I have been reading Winston Churchill’s History of the English Speaking Peoples over the last few months. It’s been fascinating filling in a lot of gaps in my historical knowledge both about Britain but also about USA.
Most recently, I have been reading about the American Civil War which I think we will all know was principally a war about slavery. When the North finally won slavery was made illegal in all the states of the US.
The slaves were free
But what was really striking was that many of the slaves did not take advantage of this new status remaining doing the back breaking work that they had done before staying in the same homesteads; picking the cotton: out of fear of the alternative; out of fear of the unknown.
They had gone from being slaves to being free
But in the way they lived their lives, you would not be able to tell the difference.
As most of you will know, who have been coming to Valley Worship this year, we are running a series on Paul’s letter to the Philippians, getting inspiration from a book on Philippians by Nicky Gumbel called ‘a Life Worth Living’.
In February we looked at the new heart that we have in Jesus Christ when we are baptised by the Holy Spirit and born again from above and we become followers of Christ. We find that we want to do what Jesus calls us to do. We go from won’t to want…
In March at Valley Worship we looked at the new purpose that we have for our lives. When we have this new purpose, a purpose beyond ourselves.
In April, instead of Valley Worship, we had the Licensing Service
In May Gerry spoke to us about the new attitude we have as followers of Jesus, when we have the new heart of reborn followers of Christ
At the end of last month, at St Swithun’s Martyr Worthy, I talked about how we have all been baptised by water but perhaps not all baptised by the Holy Spirit. But those who have been baptised by the Holy Spirit now want to do what Jesus asks us to do only because he asks us to do it, not simply because we agree with him…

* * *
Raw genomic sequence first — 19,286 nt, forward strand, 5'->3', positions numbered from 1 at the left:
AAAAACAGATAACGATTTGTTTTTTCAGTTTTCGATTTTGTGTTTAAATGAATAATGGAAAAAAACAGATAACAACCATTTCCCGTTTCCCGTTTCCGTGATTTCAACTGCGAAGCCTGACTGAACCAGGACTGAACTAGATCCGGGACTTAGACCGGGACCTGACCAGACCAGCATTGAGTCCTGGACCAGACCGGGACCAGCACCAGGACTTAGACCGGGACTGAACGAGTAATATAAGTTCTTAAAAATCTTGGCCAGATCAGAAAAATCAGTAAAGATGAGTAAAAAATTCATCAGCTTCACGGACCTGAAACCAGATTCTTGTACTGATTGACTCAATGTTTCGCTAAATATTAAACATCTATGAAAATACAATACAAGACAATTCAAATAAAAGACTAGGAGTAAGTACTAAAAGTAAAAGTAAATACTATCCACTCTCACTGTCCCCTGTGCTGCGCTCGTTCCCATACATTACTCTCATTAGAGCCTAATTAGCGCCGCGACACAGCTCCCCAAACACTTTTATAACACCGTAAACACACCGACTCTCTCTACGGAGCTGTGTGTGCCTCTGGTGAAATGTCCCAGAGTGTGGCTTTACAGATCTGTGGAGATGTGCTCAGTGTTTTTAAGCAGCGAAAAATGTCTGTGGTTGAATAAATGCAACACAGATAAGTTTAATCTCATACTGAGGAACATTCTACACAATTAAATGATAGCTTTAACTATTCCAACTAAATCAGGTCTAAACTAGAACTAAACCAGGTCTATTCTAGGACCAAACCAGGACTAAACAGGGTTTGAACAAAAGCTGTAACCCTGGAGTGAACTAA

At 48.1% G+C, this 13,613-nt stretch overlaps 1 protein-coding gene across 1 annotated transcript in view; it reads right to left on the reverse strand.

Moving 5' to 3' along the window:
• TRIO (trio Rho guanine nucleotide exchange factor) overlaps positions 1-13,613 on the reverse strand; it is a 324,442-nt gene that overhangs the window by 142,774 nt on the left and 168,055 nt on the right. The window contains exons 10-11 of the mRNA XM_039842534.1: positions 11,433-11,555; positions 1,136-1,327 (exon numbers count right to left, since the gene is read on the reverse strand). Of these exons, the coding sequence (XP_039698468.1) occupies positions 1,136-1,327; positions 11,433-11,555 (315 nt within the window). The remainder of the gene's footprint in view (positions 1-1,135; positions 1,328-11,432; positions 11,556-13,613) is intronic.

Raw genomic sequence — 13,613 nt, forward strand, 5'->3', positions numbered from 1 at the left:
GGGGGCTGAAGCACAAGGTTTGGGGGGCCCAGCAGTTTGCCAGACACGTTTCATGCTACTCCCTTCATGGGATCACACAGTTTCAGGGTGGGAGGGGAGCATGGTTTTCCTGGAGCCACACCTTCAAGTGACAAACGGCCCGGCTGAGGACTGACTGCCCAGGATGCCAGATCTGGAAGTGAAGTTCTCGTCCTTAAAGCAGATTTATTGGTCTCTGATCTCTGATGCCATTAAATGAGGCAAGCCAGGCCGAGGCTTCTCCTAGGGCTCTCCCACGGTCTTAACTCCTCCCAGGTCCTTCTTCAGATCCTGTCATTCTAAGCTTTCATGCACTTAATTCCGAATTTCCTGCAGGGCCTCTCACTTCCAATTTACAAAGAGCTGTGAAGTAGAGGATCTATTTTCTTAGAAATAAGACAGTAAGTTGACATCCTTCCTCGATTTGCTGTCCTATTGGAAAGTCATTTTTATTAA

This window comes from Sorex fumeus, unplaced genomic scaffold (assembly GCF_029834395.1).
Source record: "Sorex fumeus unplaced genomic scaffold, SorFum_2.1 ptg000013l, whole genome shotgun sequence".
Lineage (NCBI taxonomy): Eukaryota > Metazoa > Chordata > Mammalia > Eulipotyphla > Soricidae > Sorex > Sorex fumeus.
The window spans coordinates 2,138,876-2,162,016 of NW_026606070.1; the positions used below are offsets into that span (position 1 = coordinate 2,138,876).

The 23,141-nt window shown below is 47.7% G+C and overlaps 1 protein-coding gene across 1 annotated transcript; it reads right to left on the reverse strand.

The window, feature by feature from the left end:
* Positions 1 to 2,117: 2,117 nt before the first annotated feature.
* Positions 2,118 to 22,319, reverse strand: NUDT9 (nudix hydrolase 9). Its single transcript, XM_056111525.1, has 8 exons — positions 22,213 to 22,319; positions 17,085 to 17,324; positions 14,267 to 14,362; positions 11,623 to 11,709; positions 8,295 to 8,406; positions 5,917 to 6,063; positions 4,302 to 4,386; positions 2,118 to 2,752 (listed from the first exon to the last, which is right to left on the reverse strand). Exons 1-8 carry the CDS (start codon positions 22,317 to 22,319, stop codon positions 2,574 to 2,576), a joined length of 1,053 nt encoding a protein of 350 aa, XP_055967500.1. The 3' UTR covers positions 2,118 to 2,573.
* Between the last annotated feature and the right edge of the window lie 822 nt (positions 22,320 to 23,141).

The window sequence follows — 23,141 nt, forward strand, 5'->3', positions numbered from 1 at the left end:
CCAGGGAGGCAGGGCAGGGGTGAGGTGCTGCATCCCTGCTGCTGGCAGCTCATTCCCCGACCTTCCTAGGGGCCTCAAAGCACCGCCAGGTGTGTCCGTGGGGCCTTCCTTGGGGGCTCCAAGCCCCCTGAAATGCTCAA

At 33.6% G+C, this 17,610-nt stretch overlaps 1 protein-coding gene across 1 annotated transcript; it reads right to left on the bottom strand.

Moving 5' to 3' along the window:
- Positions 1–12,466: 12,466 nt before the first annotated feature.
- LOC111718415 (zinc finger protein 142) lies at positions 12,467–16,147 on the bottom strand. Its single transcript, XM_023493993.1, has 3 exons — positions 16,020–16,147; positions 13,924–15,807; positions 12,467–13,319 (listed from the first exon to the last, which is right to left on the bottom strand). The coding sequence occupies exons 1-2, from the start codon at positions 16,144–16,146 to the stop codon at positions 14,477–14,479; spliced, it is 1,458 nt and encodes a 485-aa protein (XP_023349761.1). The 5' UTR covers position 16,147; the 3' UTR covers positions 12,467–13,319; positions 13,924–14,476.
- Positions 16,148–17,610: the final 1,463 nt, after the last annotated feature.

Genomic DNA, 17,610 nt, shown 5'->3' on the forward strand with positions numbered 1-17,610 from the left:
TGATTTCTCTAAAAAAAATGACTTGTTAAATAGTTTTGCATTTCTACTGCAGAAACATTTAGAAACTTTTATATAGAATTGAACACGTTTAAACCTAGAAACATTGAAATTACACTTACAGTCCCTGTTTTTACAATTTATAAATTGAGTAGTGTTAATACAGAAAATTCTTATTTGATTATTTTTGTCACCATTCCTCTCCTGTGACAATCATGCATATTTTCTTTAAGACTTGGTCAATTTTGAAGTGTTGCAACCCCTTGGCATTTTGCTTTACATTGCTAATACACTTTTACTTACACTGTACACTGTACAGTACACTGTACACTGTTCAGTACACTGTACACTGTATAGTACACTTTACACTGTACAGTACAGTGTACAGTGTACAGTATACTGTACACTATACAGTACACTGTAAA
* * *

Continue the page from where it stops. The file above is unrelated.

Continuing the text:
They have moved from won’t to want. This is the everyday miracle in our lives of Christianity and a touchstone of having being reborn from above.
This month we are going to look at the new responsibility we have as followers of Christ.
Every follower of Christ must take responsibility for his or her life.
Paul says to the church in Philippi in verse 12 ‘continue to work out your salvation with fear and trembling. But what does that mean?
‘Work out your salvation’
One of the fundamentals of Christianity; one of the key issues in the Reformation is that Christianity is not about ‘works’: We cannot be saved by our own efforts; We are not saved because of the good things that we have done in our lives; as if we can earn some kind of eternal air miles by every good thing we do to counterbalance the bad things we have done.
No, It’s all about grace, God’s loving grace. Freely given to us when we trust in Jesus Christ. It’s all about what Jesus did for us on the Cross. He paid the penalty for our sin, for the bad things we have done so that if we are ‘in Christ’, we are saved by his gracious action, if we trust in him not by any work of our own.
But by ‘working out’ Paul means ‘working through’ in our decisions what it means to be saved.
It’s a bit like a marriage, as we get to know that other person, as we experience what that exclusive relationship of self sacrificial love means in practice we work out our marriage. Just, as Paul says, we must work out what it is to be saved…
But what does ‘saved’ mean?
The best way of describing salvation is the word ‘freedom’. When we have been born again from above, we are free. Like the slaves in the Old South we have been freed from our slavery by Jesus. We have been freed. After our lives have ended,we have been freed from the curse of death and we spend eternity with the Father.
During our lives, we have been freed from slavery to the idols of everyday life. We have gone from being slaves to being free. Our identities have been changed.
But it is possible to have a saved soul and a wasted life
A saved soul and a wasted life.
Paul says we may be saved but now we need to work out our salvation to work out our freedom, not remain in our slavery like those slaves of the Old South, who remained in slavery even though they had been set free.
But you may say ‘I am free. of course I am free, Alex, what are you talking about?’
It’s sometimes difficult to recognise how we are slaves because our slaveries are so much part of our identity but when we have been reborn from above, we have a new identity in Jesus Christ.
A good test of our own slaveries is anything which we insist upon regardless of its effect on people around us. So, for example, if we insist on working years beyond having achieved financial independence, regardless of the entreaties of our family, then our work is a slavery. I know, I have been there
If we insist upon a particular approach to: eating, drinking, sport, clothing, holidays (like Christmas0, it could be any number of different things, because that’s the way our parents family always did it so it’s part of ‘what our family does’, so it’s part of our identity, if we do this regardless of the impact it has on those around us, then it’s a slavery. I know I have been there.